Go and See is a project from the partnership, Apples and Snakes and Punch Records that allows West Midlands Poets to attend spoken word events. For information, have a look at our projects page.
I don’t really like or understand performance poetry and had no interest in going very far to see any. I’ve tried to like it but just can’t get very enthusiastic about it. The Impress Poetry Garden Market was not performance poetry, strictly speaking, it was, mostly, a poetry recital. Bohdan will deny the poetry recital/ poetry performance distinction exists and perhaps he’s right. But he’s not.
Anyway, seven poets had fifteen minutes each and read four or five poems each. One of them was a Performance Poet, Ira Lightman who regularly pops up on Radio 4 with Ian MacMillan and who has apparently modeled his look on the 4th Doctor (Tom Baker) and he was by far the most entertaining – it is his job, after all – but the rest were normal book-holding poetry-reciting poets and, unfortunately, none of them looked like incarnations of The Doctor. Perhaps John Wedgwood Clarke looks like a young Sylvester McCoy, but that’s a bit of a stretch.
Now, I already had the prejudice that in Performance Poetry the performance matters more than the poetry – and, oftentimes, there isn’t any poetry involved, but the performance entertains anyway. (Ira Lightman did do at least two ‘readings’ which involved making a sequence of loud noises, I can’t call them poems but they were definitely performed very well and were entertaining.) I wanted to see if the non-performance poets could capture the attention of an audience with nothing more than the actual poems. Without stage-presence, or wild gesticulations, or actorly charisma, or sexual magnetism, or a cool outfit, or comedic interludes. The answer is no, they can’t. If you’re on a stage you really do need to perform, at least a little bit. Standing there and reading doesn’t cut it.
The proof of this is that the best poet by far at this event was Lotte Kramer, who is described in the event’s programme as a ‘holocaust poet’ and whose poems were about growing up in Nazi Germany. I couldn’t really hear half of what she read and I don’t think any one else could. What I did hear, though, sounded like the kind of poetry I like: meaningful but not sentimental, clear, plain, light on adverbs and adjectives, and light on metaphors and similes. But I had to go to the nearby Inpress Book stall and flick through her collected poems to confirm to myself that the poems being read were brilliant. Of course, I don’t expect a 73 year old woman to bounce about on stage like Tinchy Stryder spitting rhymes but if she had, I would have been entertained.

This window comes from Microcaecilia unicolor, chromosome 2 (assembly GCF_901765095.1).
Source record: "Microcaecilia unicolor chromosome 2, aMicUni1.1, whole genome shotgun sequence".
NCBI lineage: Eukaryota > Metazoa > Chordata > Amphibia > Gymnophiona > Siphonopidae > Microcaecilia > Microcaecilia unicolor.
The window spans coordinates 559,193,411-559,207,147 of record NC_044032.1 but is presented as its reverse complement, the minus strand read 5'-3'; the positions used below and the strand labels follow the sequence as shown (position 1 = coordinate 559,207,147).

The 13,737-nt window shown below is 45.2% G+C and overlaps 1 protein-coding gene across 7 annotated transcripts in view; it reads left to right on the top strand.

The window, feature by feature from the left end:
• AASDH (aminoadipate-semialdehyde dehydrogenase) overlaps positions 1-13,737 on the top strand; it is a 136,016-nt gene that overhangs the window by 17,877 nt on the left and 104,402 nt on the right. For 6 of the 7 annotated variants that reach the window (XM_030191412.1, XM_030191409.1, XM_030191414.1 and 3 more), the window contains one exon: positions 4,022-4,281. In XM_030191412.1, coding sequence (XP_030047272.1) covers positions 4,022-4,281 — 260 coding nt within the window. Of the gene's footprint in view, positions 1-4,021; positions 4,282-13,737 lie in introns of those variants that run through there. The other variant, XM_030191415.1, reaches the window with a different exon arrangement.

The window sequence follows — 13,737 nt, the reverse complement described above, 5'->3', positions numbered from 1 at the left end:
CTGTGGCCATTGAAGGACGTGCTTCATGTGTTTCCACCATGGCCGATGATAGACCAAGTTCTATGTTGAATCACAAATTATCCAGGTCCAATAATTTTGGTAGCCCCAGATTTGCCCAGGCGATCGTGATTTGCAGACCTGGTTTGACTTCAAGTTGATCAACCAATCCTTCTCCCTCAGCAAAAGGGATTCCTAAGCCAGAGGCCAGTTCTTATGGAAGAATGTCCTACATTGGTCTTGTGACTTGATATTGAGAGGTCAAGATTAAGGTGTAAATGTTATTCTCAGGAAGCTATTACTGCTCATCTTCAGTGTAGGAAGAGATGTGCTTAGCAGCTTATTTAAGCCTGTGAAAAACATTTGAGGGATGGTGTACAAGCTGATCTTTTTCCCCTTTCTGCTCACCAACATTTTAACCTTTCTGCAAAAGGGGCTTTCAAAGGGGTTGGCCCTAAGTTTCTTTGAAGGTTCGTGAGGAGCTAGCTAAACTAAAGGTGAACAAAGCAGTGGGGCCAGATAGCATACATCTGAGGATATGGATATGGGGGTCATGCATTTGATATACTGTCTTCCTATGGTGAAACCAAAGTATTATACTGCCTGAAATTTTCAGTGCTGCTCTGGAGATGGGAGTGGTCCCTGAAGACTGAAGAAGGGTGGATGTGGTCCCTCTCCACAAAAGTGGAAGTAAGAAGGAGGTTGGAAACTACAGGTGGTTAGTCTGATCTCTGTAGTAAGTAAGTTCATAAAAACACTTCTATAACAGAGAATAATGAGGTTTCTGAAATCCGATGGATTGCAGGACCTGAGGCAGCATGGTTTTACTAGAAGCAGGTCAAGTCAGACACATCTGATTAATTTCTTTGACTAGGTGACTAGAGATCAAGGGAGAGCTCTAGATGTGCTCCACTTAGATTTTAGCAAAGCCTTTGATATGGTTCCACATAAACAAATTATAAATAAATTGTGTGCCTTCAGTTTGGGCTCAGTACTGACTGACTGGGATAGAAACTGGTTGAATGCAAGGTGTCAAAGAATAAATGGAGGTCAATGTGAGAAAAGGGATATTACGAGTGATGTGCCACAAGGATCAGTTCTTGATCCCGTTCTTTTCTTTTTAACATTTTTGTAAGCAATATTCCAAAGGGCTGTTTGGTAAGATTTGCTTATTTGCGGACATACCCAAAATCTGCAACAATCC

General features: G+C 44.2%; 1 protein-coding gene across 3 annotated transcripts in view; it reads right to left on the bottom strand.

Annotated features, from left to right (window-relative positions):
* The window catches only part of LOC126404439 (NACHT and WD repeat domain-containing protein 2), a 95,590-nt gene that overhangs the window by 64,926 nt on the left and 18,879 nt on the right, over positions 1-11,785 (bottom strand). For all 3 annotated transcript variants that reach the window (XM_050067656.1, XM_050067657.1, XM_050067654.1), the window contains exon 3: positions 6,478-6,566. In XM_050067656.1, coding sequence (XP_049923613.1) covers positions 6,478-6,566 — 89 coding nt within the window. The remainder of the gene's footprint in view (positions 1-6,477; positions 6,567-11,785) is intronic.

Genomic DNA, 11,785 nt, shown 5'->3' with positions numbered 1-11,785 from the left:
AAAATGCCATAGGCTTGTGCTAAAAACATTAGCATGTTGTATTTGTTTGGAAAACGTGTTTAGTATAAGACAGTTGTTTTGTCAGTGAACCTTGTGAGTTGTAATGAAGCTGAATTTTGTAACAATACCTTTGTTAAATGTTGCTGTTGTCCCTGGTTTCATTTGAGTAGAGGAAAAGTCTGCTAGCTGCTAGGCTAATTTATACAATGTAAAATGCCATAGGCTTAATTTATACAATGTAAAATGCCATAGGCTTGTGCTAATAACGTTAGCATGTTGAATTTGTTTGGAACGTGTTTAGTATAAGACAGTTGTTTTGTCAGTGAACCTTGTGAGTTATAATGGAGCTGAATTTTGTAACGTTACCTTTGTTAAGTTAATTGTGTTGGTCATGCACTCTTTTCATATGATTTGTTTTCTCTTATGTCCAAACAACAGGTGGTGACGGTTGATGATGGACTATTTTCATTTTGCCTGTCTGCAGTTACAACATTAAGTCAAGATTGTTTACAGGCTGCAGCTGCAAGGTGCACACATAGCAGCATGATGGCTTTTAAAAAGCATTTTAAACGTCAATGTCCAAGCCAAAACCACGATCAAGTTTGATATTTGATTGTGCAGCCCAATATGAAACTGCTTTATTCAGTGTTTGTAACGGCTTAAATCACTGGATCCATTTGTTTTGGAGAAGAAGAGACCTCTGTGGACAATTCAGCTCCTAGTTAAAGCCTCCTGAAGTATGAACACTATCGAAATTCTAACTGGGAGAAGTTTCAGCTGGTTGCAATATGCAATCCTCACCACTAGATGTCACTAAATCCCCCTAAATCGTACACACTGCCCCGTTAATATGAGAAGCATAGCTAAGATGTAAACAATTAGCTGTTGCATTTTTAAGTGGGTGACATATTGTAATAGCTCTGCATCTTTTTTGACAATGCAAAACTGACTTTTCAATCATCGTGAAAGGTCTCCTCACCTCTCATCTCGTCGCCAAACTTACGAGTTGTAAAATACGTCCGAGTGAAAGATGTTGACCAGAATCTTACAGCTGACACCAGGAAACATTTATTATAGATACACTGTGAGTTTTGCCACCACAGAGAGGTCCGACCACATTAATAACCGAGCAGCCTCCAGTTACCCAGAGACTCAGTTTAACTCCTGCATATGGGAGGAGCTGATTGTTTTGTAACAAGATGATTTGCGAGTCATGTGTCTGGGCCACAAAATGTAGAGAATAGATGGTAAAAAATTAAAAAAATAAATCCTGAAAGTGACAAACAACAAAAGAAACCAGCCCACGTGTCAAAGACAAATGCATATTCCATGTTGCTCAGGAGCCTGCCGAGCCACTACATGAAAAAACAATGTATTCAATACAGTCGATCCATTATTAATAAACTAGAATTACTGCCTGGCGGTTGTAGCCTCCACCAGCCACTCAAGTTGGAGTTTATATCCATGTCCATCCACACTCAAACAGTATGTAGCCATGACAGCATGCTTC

In conclusion, I came away with my prejudices more or less confirmed. Having said that, Ira Lightman gave them a bit of a knock with his last three readings but these were so weird and impossible to describe that I’m going to pretend they didn’t happen. (I changed my mind: here’s a quick attempt at describing them: first he read a poem in a high-pitched cartoony voice. The high-pitched cartoony voice was meant to convey in sound that this poem appears as a circle on the page. The poem seemed more-or-less meaningless. Then he read a poem in his normal voice that also seemed to be more-or-less meaningless. Then he explained that these two poems intersect one another in his book and did a final reading in which his normal voice was constantly being interrupted by the high-pitched cartoony voice because the normal poem had, sort of, crashed into the circle poem. When he got to the diameter of the circle poem, the high pitched voice dominated and then started to shrink away again until the normal voice did the last few lines on its own. Read like this the whole thing seemed a little less meaningless. Does that make sense?)
The other poets, some of which you can follow on twitter if you like, were Melissa Lee-Houghton (@MleeHoughton), John Wedgwood Clarke (@jwedgwoodclarke), Kim Moore (@kimmoorepoet), Hannah Lowe (@hannahlowepoet), and Rhian Edwards. They were all fine – just not the polar opposites Ira Lightman (@iralightman) and Lotte Kramer who are both barn-stormingly-good in completely different ways.